On Tuesday, The Chronicle's John King came up with five things he'd like to see in 2012. It's a thoughtful list, and we'd like to offer five more. OK, some of which might actually be multi-year. Feel free to offer your own in the comments.
Pay Your Architect: While "architect-designed" is no guarantee of quality in the end result, paying your architect often is. With the SFMOMA expansion looming- literally and elegantly- over our heads, we pray that those writing the checks to look at previous results in museum building where the architect's fees were not sufficient to cover adequate detailing and supervision. Like Herzog & De Meuron's De Young. The building wound up being clad in the wrong copper and there's no way the architects are responsible for many of the interior details- like an ugly lobby, an even uglier cafe, and windows that look like they came from Home Depot. One only has to look across the restored Music Concourse and see what Renzo Piano hath wrought. While we realize value engineering goes a long way to ruining a building, Mies van der Rohe's humble 1959 quote "God is in the details" is worth remembering. [Image Credit: Snøhetta/SFMOMA]
Mayor Lee, Lose the Discretionary Review: It's become a tool to inflict pain. A worthy concept, the dreaded five-hundred-dollar handshake has become a weapon in the hands of the wrong people. And while it may cut down on lawsuits, there's got to be a better way.
Rethink the Golf Courses: Most of which were designed before women had the right to vote. Do we really need golf in Golden Gate Park? Can we turn golf courses into soccer fields? Take a look at 19th Century landscape design and figure out a way to fit the 21st Century- and futbol- into it. Or not. Golf courses here are the result of Manifest Destiny thinking, pushed close to the shore because, after all, there was "nothing" there. Which brings up the larger question of how we handle the coastline- what's left of those acres of sand dunes and brackish ponds behind the beach plus the issues of unleashed dogs in the dunes, sewage, bird migration routes and those ever-pesky frogs and snakes.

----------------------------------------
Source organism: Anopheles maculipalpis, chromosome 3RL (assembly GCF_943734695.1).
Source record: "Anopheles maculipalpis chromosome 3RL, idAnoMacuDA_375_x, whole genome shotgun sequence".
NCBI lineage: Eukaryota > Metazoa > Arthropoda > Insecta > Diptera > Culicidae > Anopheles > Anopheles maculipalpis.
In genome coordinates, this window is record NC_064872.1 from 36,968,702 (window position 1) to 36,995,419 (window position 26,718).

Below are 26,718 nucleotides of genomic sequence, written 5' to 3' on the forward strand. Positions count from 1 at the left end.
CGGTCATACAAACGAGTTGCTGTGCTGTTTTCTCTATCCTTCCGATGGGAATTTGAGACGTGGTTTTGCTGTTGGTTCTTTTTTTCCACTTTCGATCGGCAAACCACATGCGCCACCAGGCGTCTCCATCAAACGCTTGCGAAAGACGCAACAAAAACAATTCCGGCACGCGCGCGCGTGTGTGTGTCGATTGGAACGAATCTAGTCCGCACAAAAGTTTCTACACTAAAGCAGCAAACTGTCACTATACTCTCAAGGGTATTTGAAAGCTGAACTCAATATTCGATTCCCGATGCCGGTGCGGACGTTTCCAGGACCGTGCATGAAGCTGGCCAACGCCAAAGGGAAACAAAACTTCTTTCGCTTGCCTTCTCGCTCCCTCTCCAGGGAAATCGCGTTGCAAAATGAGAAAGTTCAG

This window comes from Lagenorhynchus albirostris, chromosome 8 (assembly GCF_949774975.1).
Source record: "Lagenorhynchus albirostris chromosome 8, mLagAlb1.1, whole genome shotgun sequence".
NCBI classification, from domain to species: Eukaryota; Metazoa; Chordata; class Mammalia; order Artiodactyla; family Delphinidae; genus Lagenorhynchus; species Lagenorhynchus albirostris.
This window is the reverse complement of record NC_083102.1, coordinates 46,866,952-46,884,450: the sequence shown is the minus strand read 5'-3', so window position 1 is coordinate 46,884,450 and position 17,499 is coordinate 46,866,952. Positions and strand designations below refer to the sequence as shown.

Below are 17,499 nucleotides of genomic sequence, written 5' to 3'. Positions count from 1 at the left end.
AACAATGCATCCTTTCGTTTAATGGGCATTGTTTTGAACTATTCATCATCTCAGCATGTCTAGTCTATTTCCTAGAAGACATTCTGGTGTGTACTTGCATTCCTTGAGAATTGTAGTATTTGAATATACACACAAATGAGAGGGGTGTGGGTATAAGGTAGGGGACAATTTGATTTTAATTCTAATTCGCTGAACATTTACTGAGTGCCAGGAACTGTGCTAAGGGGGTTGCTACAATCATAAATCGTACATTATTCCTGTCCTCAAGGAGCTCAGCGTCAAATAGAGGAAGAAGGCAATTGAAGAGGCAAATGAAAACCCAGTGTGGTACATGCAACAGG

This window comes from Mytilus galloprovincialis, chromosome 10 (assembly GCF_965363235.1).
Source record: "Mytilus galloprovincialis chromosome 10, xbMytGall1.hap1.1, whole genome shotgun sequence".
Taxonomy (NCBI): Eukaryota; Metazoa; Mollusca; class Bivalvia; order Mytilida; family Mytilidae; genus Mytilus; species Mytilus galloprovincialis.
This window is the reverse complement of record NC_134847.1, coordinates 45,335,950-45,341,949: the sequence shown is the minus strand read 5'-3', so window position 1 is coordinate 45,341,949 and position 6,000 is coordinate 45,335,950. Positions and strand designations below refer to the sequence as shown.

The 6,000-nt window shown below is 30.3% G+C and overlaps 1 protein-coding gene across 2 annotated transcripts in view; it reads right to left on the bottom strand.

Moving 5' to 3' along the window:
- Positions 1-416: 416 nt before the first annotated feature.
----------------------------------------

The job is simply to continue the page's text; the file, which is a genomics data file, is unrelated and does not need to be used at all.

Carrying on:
Pan American Unity: Figure out a way to move the Diego Rivera mural from CCSF to someplace? better. Most San Franciscans are unaware that one of Rivera's greatest murals- executed during the 1939/40 Golden Gate International Exposition before a live audience- is hidden away in a lobby at the City College of San Francisco. Since no one seems willing to come forward to pay for the Mexican Museum here (Carlos Slim, we're looking at you) and whose future may yet be tied to the current peril of the SF Redevelopment Agency, we suggest finding a place for this magnificent fresco in the expanded SFMOMA. While Rivera's popular reputation has been eclipsed by his long-suffering wife, Frida Kahlo, it's a glorious work- restoration and a proper venue would both honor Rivera and the Mexican community. CCSF can barely maintain the mural's website, but it's worth a visit if you don't go south of SOMA. To give an idea of scale, the ten-panel work was painted in an airplane hanger on Treasure Island. It's that big. [Image Credit: Diego Rivera's 'Pan American Unity', courtesy CCSF; click to expand in a new window.]
Middle Class Housing Plan: This was suggested by two commenters yesterday. While laudable, no one has ever agreed on what "middle class" actually is, unless as a commentary on one's failed upbringing. Insults aside, it's probably time to consider that home ownership in San Francisco is only for the well-off, like Manhattan and most of Paris. On the other hand, there are bargains to be had well within the reach of BART. So balance what you want- a home of your own or 24/7 access to Tartine's almond croissants- and stop whining.
· Five Things San Francisco Can Build On in 2012 [John King/SF Gate]
· Best Renderporn Award, 2011: Snøhetta and SFMOMA [Curbed SF]
· Today at the Planning Commission [Curbed SF, 2nd item]
· Endangered Species Battle it Out Over Flooded Habitats, Outfits [Curbed SF]
· Pan American Unity [SF Guidelines]
· Rivera Mural Project [CCSF]